ROBERT SIEGEL, Host:
Now a story about a snack food that is winning no culinary awards. If you've got school age children, you may be aware of a red menace that is sweeping the nation, Flaming Hot Cheetos. The snacks have become so popular that some schools are banning them.
NPR's Luke Burbank visited one such school in Pasadena, California, where for many students, the ban just seems to make the snacks more tempting.
LUKE BURBANK: Rose Ingber is the kind of elementary school principal you wish you'd had. She's friendly but firm. She calls many of her students at Jackson Elementary baby or honey. There's just one thing, though, Rose Ingber will not stand for, junk food.
ROSE INGBER: I don't think it's good for them. If you look at it, there isn't anything nutritional in there. It's all a lot of chemicals and food coloring.
BURBANK: That's why last year when she took over as principal at Jackson, she banned the stuff. And she says the crackdown has been mostly successful, but there is one snack that still bedevils her, one snack the kids spend their recesses talking about. The Road Runner to her Wile Coyote, Flaming Hot Cheetos.
INGBER: They don't just buy the little single bags. They usually bring the family-size bags. I don't like Red Hot Cheetos at all.
BURBANK: Her students, however, have a slightly different take on the cheese- flavored corn snacks.
SIEGEL: I like them so much. They're my favorite. When I eat Hot Cheetos, I get crazy.
SIEGEL: I just love Hot Cheetos. I love them so much.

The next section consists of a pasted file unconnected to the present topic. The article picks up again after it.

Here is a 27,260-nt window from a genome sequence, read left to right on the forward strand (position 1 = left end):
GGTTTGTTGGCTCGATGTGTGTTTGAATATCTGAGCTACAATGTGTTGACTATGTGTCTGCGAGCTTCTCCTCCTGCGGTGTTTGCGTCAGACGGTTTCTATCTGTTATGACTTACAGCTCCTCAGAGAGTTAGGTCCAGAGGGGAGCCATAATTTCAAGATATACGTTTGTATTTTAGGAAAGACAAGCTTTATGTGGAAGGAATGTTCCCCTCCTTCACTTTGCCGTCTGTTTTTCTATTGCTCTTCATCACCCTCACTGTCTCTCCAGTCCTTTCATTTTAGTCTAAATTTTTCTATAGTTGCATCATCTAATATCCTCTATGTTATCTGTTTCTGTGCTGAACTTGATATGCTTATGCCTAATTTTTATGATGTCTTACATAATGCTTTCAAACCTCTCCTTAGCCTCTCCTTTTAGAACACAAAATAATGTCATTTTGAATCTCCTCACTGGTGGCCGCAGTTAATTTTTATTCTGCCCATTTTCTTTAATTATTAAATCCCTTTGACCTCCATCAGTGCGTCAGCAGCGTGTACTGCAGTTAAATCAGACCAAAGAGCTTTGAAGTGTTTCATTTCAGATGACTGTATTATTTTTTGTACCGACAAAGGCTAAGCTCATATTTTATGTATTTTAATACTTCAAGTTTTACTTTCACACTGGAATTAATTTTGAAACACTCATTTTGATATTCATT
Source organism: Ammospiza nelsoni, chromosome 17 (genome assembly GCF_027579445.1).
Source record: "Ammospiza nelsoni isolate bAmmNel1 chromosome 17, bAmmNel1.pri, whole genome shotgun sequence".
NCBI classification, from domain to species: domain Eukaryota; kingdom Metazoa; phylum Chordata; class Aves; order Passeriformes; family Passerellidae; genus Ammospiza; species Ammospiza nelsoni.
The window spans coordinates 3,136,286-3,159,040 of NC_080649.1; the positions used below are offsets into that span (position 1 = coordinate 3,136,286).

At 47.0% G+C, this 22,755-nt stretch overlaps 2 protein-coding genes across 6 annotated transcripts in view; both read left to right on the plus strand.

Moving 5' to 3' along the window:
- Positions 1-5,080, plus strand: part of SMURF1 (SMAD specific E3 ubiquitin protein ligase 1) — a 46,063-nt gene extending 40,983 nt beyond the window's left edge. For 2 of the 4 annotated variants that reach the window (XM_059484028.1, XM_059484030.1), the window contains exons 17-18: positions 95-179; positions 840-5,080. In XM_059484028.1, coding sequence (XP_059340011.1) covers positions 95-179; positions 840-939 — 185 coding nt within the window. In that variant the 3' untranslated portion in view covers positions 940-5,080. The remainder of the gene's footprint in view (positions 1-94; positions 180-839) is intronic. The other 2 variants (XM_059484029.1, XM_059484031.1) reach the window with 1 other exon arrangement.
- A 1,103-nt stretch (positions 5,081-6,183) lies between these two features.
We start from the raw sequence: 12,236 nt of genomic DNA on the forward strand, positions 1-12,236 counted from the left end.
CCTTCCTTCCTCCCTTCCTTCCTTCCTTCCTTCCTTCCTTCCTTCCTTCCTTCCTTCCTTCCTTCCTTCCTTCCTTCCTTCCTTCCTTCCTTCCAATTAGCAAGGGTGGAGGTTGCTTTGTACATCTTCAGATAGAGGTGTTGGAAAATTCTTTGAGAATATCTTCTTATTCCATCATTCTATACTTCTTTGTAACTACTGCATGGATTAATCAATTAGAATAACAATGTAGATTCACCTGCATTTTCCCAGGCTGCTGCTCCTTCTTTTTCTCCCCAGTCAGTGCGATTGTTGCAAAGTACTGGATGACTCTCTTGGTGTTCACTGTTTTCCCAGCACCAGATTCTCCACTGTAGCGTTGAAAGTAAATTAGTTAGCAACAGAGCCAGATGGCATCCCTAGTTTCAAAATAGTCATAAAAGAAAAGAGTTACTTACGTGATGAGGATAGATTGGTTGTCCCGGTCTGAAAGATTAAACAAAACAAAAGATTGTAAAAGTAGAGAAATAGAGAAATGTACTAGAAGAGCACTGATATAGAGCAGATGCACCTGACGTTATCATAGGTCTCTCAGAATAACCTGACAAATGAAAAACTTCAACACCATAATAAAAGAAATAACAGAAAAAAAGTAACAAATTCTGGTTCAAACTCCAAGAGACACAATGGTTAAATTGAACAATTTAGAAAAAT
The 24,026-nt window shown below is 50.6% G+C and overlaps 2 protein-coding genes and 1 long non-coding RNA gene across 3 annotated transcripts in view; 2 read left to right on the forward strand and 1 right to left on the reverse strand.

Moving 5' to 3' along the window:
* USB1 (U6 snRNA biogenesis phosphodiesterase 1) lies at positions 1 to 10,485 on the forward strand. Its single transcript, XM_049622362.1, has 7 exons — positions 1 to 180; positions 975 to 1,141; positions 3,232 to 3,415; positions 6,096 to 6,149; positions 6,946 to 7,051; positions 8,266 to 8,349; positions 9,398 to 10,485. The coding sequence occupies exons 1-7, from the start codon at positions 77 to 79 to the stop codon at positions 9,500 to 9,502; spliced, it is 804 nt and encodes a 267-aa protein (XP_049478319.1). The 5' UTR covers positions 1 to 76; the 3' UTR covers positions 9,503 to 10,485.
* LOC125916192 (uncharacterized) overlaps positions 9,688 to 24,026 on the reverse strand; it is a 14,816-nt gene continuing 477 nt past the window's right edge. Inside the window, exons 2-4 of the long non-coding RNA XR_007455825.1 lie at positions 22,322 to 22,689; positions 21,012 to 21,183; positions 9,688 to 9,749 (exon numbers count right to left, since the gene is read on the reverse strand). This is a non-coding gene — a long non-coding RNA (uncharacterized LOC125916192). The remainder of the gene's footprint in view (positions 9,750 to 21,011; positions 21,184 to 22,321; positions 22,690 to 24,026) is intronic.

BURBANK: Shiton Taylor (ph), Olivia Thomas, David Isaiah and others are huddled around a picnic table on the Jackson playground. They say they love the spiciness, the crunch, the illicit nature of the snacks, even the red powder that invariably ends up all over them and their clothes.
What's going on with your pants here?
SIEGEL: Today I ate some Hot Cheetos in the morning and I got some on my hands. And then I licked it so it got red so I wiped them on my pants.
BURBANK: In asking parents not to send kids to school with the snacks, the Midland, Texas, school district called Hot Cheetos a janitorial nightmare.
MARCY PELCHAT: We think it's probably the case that when you eat a spicy food and experience a burn, you have a release of these morphine- or opium-like chemicals in the brain.
BURBANK: Marcy Pelchat is a food preference expert at the Monell Chemical Senses Center in Philadelphia. She says when we eat spicy foods, something called our trigeminal nerve is actually irritated. Scientists theorize the body releases endorphins to help us cope with the discomfort.
PELCHAT: So you get a little high from release of these chemicals.
BURBANK: Did you hear that, mothers of America? Pelchat says when you take that high and combine it with kids' huge susceptibility to trends and peer pressure, you've got a recipe for selling lots of Flaming Hot Cheetos, or as the Frito- Lay company likes to refer to them --
JARED DOHERTY: Extruded snack. And that's what we call a Cheeto.
BURBANK: Jared Doherty is a Frito-Lay spokesperson. He says Cheetos are the number one selling extruded cheese-flavored snacks in America. And Flaming Hot Cheetos are definitely their rising star, especially in places like Texas and California.
DOHERTY: The rate that this product has become so popular has been a surprise to some degree. It has grown very quickly along with the trend in the food industry for spicier and bolder flavors.
BURBANK: Of course at the same time, Americans' taste for spice has been growing, so have their waistlines. Hoping to allay parental fears, Frito-Lay has now introduced the slightly healthier baked Flaming Hot Cheetos. Calories and fat were not big topics of conversation, though, among the fifth graders at Jackson Elementary in Pasadena. School was out and out came their contraband bags of hot Cheetos. There was, however, a less publicized health risk that these kids were well aware of.
What would happen to me if I ate this whole bag.
Unidentified Child #4: You might have the runs.
Unidentified Child #5: Your booty might be burning.
BURBANK: A side effect bad enough to make even a hungry fifth grader think twice.
Luke Burbank, NPR News, Los Angeles.
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